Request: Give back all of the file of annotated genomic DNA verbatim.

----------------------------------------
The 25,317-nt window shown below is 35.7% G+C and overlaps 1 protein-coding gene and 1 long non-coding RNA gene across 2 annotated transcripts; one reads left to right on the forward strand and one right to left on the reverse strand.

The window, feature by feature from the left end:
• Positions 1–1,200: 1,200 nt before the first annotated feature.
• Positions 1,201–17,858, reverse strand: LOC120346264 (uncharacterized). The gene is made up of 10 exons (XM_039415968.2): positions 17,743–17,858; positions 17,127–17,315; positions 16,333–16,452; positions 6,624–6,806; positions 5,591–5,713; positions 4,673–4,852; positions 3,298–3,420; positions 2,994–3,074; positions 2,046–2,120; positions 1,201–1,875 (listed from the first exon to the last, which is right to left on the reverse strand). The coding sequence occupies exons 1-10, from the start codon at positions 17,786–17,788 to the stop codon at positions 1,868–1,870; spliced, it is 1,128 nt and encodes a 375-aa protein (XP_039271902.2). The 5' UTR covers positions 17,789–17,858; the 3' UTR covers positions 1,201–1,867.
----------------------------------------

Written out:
The 25,317-nt window shown below is 35.7% G+C and overlaps 1 protein-coding gene and 1 long non-coding RNA gene across 2 annotated transcripts; one reads left to right on the forward strand and one right to left on the reverse strand.

The window, feature by feature from the left end:
• Positions 1–1,200: 1,200 nt before the first annotated feature.
• Positions 1,201–17,858, reverse strand: LOC120346264 (uncharacterized). The gene is made up of 10 exons (XM_039415968.2): positions 17,743–17,858; positions 17,127–17,315; positions 16,333–16,452; positions 6,624–6,806; positions 5,591–5,713; positions 4,673–4,852; positions 3,298–3,420; positions 2,994–3,074; positions 2,046–2,120; positions 1,201–1,875 (listed from the first exon to the last, which is right to left on the reverse strand). The coding sequence occupies exons 1-10, from the start codon at positions 17,786–17,788 to the stop codon at positions 1,868–1,870; spliced, it is 1,128 nt and encodes a 375-aa protein (XP_039271902.2). The 5' UTR covers positions 17,789–17,858; the 3' UTR covers positions 1,201–1,867.